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Westboro Baptist Church wins Supreme Court ruling: The right decision?
The highest court in the land rules that the strategically offensive anti-gay protests by Fred Phelps' church are protected by the First Amendment
 
Last October, members of the Westboro Baptist Church demonstrated outside the Supreme Court, which has ruled that the church's controversial protests are protected under the First Amendment.
Last October, members of the Westboro Baptist Church demonstrated outside the Supreme Court, which has ruled that the church's controversial protests are protected under the First Amendment.
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The Supreme Court has ruled that the First Amendment protects the Westboro Baptist Church's controversial protests of military funerals. In an 8-1 decision, the court said that the church, led by pastor Fred Phelps, was exercising its freedom of speech in displaying signs reading "Thank God for Dead Soldiers" and "Fags Doom Nations" at the funeral of Marine Lance Corporal Matthew Snyder. (The Kansas-based church preaches that the U.S. war dead are God's punishment for America's tolerance of homosexuality.) The case was filed by Snyder's father Albert, who won over $10 million damages against the church in 2008 in a Maryland district court for "emotional distress, intrusion upon seclusion, and civil conspiracy." The Court of Appeals overturned that decision, and now the Supreme Court has agreed. Did it make the right decision? (Watch a Fox News report about the decision)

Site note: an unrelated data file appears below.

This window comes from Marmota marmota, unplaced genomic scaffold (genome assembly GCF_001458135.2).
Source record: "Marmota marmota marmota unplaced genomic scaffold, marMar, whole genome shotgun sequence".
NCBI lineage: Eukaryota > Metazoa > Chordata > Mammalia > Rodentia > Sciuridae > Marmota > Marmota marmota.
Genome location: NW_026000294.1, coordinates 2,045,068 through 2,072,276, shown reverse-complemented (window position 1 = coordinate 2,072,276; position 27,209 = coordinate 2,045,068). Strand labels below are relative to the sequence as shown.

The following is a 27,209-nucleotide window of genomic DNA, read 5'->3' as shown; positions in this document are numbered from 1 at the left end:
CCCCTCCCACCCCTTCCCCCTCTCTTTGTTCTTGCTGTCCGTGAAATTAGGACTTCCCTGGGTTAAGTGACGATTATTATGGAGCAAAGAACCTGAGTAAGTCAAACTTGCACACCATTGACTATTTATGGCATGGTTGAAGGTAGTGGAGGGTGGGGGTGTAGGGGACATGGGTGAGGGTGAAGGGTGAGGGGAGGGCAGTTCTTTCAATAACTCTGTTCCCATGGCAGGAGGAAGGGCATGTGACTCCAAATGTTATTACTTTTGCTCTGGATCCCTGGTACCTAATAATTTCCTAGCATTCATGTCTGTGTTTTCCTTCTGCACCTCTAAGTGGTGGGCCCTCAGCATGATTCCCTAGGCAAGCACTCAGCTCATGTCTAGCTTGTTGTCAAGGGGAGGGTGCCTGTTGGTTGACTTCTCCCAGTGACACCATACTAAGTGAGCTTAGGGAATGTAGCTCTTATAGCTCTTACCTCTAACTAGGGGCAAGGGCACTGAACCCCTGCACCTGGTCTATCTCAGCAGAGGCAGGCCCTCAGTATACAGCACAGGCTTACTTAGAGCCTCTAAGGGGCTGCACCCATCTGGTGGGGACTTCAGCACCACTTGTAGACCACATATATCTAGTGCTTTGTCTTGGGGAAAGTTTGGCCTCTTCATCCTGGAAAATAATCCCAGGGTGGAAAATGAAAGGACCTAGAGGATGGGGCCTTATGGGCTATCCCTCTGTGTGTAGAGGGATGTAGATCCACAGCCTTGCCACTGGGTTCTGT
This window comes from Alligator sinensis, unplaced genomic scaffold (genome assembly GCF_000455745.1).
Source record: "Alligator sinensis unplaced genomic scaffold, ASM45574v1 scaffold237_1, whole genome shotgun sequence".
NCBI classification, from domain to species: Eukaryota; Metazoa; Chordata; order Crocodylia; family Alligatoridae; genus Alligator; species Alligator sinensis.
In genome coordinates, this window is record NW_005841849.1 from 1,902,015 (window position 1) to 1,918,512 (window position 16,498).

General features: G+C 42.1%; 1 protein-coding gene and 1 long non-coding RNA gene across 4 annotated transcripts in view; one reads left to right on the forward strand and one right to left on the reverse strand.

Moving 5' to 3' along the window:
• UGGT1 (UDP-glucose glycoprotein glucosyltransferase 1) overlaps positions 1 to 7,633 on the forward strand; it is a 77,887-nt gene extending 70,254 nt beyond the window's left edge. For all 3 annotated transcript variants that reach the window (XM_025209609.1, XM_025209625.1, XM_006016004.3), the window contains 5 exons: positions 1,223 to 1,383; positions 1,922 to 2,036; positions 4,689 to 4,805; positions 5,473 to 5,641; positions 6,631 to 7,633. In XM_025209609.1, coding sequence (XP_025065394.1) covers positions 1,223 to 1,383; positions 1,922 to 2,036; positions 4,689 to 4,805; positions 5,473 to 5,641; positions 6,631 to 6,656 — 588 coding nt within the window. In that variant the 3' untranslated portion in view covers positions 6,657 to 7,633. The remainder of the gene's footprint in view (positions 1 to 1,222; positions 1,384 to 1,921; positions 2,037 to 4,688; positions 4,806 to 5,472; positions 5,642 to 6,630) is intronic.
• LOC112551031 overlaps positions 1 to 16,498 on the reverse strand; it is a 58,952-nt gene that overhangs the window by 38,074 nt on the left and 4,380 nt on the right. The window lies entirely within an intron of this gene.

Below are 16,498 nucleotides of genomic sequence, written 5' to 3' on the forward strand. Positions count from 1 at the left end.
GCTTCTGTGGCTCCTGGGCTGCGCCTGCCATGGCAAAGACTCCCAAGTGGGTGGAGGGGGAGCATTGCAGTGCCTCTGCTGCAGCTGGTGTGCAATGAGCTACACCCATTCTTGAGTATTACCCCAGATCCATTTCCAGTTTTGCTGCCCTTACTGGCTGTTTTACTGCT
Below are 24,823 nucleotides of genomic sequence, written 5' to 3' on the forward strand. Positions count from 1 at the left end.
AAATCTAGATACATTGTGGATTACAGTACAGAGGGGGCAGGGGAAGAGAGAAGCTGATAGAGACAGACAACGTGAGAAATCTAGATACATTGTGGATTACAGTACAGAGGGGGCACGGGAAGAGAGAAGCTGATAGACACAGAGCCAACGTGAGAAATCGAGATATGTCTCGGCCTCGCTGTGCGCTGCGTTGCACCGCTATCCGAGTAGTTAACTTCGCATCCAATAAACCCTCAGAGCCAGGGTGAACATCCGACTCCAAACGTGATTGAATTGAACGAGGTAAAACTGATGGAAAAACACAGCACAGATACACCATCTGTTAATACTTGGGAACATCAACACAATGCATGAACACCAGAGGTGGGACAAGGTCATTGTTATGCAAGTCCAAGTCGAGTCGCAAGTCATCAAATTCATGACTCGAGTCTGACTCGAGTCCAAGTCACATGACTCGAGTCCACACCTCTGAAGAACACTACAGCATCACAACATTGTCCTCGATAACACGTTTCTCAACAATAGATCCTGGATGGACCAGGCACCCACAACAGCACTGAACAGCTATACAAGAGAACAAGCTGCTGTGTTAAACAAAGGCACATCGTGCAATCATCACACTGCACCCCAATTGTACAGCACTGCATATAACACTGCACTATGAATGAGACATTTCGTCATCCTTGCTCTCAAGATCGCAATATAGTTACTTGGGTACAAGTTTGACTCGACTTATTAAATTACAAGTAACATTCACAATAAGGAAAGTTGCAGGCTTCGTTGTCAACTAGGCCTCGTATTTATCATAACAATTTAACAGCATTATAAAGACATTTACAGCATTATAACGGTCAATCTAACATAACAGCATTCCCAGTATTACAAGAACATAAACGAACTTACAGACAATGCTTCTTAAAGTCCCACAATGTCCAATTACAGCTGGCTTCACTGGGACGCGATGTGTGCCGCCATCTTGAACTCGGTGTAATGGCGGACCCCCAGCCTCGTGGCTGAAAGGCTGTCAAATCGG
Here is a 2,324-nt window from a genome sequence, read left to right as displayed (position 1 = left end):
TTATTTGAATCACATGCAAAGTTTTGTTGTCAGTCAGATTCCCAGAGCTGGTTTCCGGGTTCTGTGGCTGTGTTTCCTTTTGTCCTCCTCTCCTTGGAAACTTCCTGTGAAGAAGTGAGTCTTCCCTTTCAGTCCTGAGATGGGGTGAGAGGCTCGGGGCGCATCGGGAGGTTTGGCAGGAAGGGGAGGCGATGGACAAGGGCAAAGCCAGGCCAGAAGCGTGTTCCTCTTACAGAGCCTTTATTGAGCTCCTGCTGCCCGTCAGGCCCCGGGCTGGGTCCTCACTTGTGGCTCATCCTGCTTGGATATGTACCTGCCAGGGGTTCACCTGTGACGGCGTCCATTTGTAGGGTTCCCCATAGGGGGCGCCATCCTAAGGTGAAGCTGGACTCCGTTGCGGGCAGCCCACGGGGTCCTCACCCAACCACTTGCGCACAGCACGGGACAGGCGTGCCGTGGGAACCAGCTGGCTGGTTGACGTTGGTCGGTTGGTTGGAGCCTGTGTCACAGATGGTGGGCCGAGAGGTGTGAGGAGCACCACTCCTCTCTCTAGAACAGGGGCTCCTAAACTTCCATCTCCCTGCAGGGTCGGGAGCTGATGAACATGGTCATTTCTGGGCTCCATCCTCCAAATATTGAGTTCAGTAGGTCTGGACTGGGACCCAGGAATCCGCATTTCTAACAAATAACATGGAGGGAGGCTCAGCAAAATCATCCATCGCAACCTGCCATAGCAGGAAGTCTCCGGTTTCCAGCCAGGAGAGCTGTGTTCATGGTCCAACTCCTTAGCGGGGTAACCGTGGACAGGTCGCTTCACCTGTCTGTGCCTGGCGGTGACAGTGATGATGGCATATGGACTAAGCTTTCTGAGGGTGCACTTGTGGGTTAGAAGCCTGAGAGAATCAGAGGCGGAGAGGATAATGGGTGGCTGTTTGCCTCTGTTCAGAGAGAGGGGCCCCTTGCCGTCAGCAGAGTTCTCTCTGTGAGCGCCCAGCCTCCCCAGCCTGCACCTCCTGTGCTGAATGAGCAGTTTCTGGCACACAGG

Yes. That's the price of having free speech: No matter how "loathsome" the Westboro Baptist Church may be, says Alana Goodman at Commentary, "the court's decision is correct." The "universally despised" group is better opposed by counter-protests or picketing laws, not by ignoring the constitution. "The price of free speech is that we have to put up with the worst of it."
"Supreme Court rules in favor of Westboro Baptist Church"

No. When words are used to hurt, we shouldn't protect them: The First Amendment should not be used to justify the "vicious verbal assault that occurred in this case," says Justice Samuel Alito in his citation of dissent. In fact, the Supreme Court has ruled before that words can, "by their very utterance, inflict injury." That is clearly what happened to Lance Corporal Snyder's family. The First Amendment was not designed to uphold this type of "malevolent verbal attack."
"ALBERT SNYDER, PETITIONER v. FRED W. PHELPS, SR., ET AL"

We can't equate words with violence: Alito's "surprisingly touchy-feely" citation goes too far, says Tim Cavanaugh at Reason. Being attacked by nasty words is not the same as a physical attack — you can ignore one, but not the other. And, as Alito's colleague Chief Justice John Roberts wrote, Westboro's protests did not single out Snyder's family but were "general in nature." Calling it a personal assault "seems like a stretch to me."
"What speech would be free in Alitopia?"

The Court should have ruled on 'buffer zones': Chief Justice Roberts suggested that creating "buffer zones" might be a better way to legislate against offensive protests, points out Doug Mataconis at Outside the Beltway. But isn't that just another way to silence free speech? Imposing "time, place, and manner regulations" have First Amendment implications, too. "The Courts need to address these issues, and they need to do so carefully."
"Supreme Court: Westboro Baptist Church funeral protests are protected speech"

 

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